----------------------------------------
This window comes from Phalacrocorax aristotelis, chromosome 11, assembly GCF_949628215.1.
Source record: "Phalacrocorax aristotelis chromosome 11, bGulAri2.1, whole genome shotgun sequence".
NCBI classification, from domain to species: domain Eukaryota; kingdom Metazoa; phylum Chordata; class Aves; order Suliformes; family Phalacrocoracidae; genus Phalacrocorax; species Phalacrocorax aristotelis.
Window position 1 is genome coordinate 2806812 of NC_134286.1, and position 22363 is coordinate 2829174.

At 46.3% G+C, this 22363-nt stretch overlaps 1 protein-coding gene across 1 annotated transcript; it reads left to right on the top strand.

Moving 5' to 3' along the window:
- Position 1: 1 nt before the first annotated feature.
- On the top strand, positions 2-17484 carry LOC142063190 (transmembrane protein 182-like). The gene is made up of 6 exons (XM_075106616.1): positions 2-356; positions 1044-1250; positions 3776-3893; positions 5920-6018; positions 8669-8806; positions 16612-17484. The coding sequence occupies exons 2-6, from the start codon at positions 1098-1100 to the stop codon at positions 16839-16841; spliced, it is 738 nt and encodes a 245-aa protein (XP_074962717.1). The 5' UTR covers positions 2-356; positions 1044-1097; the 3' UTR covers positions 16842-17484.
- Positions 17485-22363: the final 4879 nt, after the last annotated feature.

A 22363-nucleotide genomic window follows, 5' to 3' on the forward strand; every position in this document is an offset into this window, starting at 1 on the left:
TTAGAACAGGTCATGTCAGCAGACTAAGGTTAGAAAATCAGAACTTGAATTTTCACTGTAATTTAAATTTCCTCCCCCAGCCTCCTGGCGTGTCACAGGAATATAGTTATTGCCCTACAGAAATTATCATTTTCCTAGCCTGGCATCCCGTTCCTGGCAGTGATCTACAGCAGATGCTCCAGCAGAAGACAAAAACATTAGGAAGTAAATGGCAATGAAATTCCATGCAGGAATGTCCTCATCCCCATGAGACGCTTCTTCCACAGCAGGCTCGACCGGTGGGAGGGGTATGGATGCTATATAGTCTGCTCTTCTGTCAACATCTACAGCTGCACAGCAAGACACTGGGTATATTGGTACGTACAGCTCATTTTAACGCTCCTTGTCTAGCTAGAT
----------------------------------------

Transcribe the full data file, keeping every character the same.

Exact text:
This window comes from Phalacrocorax aristotelis, chromosome 11, assembly GCF_949628215.1.
Source record: "Phalacrocorax aristotelis chromosome 11, bGulAri2.1, whole genome shotgun sequence".
NCBI classification, from domain to species: domain Eukaryota; kingdom Metazoa; phylum Chordata; class Aves; order Suliformes; family Phalacrocoracidae; genus Phalacrocorax; species Phalacrocorax aristotelis.
Window position 1 is genome coordinate 2806812 of NC_134286.1, and position 22363 is coordinate 2829174.

At 46.3% G+C, this 22363-nt stretch overlaps 1 protein-coding gene across 1 annotated transcript; it reads left to right on the top strand.

Moving 5' to 3' along the window:
- Position 1: 1 nt before the first annotated feature.
- On the top strand, positions 2-17484 carry LOC142063190 (transmembrane protein 182-like). The gene is made up of 6 exons (XM_075106616.1): positions 2-356; positions 1044-1250; positions 3776-3893; positions 5920-6018; positions 8669-8806; positions 16612-17484. The coding sequence occupies exons 2-6, from the start codon at positions 1098-1100 to the stop codon at positions 16839-16841; spliced, it is 738 nt and encodes a 245-aa protein (XP_074962717.1). The 5' UTR covers positions 2-356; positions 1044-1097; the 3' UTR covers positions 16842-17484.
- Positions 17485-22363: the final 4879 nt, after the last annotated feature.

A 22363-nucleotide genomic window follows, 5' to 3' on the forward strand; every position in this document is an offset into this window, starting at 1 on the left:
TTAGAACAGGTCATGTCAGCAGACTAAGGTTAGAAAATCAGAACTTGAATTTTCACTGTAATTTAAATTTCCTCCCCCAGCCTCCTGGCGTGTCACAGGAATATAGTTATTGCCCTACAGAAATTATCATTTTCCTAGCCTGGCATCCCGTTCCTGGCAGTGATCTACAGCAGATGCTCCAGCAGAAGACAAAAACATTAGGAAGTAAATGGCAATGAAATTCCATGCAGGAATGTCCTCATCCCCATGAGACGCTTCTTCCACAGCAGGCTCGACCGGTGGGAGGGGTATGGATGCTATATAGTCTGCTCTTCTGTCAACATCTACAGCTGCACAGCAAGACACTGGGTATATTGGTACGTACAGCTCATTTTAACGCTCCTTGTCTAGCTAGAT